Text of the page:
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Op-Ed: Merry Diwali

By: Sonya Colattur






As summer turns to fall, I start to look forward to the holiday season. The rangoli in front of my house tells me that Diwali, or Deepavali as my father says, is here. A popular Hindu festival, Diwali/Deepavali is

the celebration of lights, when good triumphs over evil, and it is a time when family and friends gather for festive celebrations. This is one of my favorite holidays and is celebrated every year in my family, as is Christmas and the Fourth of July. Being biracial is just one part of who I am, for I also consider myself multicultural. In fact, for many biracial and multiracial people, race and culture are intertwined and hold equal space in their identity. That’s certainly true for me as I choose to fully embrace many of the traditions and practices of my father’s Indian culture, as well as equally enjoy many of the traditions and practices of my mother’s Irish and Swedish cultures.


Practicing cultural traditions within a family is one of the foundational activities of bonding and strengthens family relationships through the creation of memories. However, each family must determine which traditions to continue to practice or incorporate. When a family is multicultural, this requires thoughtful consideration and even some probable negotiation. When cultural traditions are compatible, shared similarities can be implemented into aligned practices, but if the cultures are vastly different, it may be a challenge to understand and incorporate. Therefore, it is important for multicultural families to find cultural similarities to relate to, discuss and respect cultural differences, identify and practice those cultural traditions that are uniquely important to each primary family member, and finally, manage the expectations of others, specifically extended family members, who may not understand the importance of equity and inclusion of cultures that are different from their own. This may require a lot of conversation, both listening and sharing, to inform and educate.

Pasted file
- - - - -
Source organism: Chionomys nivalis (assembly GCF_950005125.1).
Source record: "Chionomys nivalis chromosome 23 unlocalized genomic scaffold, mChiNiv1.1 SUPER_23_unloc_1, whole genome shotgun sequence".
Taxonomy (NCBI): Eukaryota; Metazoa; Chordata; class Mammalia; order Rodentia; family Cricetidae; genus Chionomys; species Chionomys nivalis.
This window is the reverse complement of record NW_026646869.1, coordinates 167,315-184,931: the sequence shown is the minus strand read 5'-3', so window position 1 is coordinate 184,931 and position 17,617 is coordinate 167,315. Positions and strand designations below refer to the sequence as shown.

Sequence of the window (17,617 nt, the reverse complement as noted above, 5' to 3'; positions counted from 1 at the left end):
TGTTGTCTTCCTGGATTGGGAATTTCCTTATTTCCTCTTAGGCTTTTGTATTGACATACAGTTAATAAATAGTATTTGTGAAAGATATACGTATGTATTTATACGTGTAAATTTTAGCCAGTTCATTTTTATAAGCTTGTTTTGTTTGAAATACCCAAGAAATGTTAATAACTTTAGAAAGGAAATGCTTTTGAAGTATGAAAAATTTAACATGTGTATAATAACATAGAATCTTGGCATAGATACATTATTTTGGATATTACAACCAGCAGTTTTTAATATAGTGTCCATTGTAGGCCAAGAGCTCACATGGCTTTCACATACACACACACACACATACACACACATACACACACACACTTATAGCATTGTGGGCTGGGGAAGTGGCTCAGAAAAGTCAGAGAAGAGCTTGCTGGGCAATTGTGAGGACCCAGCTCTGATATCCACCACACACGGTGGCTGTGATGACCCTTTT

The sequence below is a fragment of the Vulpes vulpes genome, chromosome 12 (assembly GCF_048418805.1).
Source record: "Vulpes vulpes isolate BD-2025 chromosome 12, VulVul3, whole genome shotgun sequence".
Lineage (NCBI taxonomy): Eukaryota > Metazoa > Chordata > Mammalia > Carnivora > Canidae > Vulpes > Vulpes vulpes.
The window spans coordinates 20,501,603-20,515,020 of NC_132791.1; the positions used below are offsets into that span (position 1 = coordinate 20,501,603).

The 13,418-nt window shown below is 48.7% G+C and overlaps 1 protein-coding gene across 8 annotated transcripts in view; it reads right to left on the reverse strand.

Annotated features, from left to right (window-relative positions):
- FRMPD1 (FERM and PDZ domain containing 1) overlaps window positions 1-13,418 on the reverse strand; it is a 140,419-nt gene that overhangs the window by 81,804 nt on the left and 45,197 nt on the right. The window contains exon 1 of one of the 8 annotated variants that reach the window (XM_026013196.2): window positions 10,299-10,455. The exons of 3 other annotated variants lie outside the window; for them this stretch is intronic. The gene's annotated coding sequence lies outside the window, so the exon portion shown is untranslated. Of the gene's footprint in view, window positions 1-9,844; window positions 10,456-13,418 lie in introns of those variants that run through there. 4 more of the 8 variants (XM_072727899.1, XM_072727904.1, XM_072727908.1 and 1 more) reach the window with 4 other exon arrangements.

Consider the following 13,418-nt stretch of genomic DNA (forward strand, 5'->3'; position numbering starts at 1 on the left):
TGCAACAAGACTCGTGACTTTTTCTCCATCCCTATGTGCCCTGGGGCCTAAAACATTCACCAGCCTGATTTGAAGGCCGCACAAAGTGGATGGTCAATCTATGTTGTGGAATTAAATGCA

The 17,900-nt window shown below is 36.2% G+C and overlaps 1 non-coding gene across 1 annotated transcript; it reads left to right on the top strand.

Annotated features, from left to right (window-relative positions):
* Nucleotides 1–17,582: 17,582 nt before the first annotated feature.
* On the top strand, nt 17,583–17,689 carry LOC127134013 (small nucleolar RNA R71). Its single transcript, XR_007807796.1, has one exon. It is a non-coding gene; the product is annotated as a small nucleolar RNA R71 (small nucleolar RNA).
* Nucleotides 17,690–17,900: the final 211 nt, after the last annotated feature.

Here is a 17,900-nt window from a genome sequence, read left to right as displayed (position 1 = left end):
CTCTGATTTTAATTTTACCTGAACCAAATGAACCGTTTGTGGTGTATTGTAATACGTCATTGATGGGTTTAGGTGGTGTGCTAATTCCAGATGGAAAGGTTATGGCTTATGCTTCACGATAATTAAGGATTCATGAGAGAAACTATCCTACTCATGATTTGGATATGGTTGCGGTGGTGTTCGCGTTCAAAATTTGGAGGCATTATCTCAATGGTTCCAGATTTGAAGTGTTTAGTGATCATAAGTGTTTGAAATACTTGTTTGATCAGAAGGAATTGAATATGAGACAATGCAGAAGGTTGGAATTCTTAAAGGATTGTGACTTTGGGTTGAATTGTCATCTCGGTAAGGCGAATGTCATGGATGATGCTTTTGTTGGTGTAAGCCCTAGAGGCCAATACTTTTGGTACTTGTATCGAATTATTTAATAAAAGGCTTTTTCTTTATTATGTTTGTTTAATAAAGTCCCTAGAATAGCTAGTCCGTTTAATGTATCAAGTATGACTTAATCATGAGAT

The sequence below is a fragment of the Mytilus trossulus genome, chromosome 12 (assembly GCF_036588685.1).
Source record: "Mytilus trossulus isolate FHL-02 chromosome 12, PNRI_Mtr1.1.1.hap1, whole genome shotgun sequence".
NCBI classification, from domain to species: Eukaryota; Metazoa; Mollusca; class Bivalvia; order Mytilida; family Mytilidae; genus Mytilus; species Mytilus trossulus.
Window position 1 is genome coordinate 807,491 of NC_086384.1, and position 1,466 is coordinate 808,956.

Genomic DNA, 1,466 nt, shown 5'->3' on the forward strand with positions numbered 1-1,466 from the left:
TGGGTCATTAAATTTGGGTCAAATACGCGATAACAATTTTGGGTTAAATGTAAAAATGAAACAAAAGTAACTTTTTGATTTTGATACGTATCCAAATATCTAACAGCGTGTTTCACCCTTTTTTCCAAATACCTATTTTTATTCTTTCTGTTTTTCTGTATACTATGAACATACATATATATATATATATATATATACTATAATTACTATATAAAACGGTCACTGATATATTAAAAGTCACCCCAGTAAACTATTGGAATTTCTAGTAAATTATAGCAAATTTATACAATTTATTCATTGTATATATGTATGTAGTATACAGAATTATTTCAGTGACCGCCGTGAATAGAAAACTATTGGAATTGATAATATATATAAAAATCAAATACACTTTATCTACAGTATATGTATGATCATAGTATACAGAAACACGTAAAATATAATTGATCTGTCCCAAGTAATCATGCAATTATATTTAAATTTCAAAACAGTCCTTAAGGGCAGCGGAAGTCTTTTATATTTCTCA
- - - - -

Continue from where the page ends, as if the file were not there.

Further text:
In my family, ladoos and Christmas cookies can closely overlap, as we enjoy both and wish each other and family and friends a Happy Diwali/Deepavali, and then weeks later wish those same family and

friends a Merry Christmas. Embracing my own multiculturalism holds me closer to those cultural ties that help me identify who I am, and makes me more open and curious about other cultures as well.

Furthermore, sharing one’s culture, or cultures, leads to greater appreciation and understanding within us all.


So this holiday season, I invite you to share your culture or cultures with others, as well as honor and respect the cultures of others. Be curious, listen and learn, and in the end, celebrate!


Merry Diwali to you all!


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By creating The Color of Us, my goal is to foster connection, increase opportunities and evoke conversations that raise awareness about the experience of multiracial and multicultural youth in our society. Learn more by checking out the about page!

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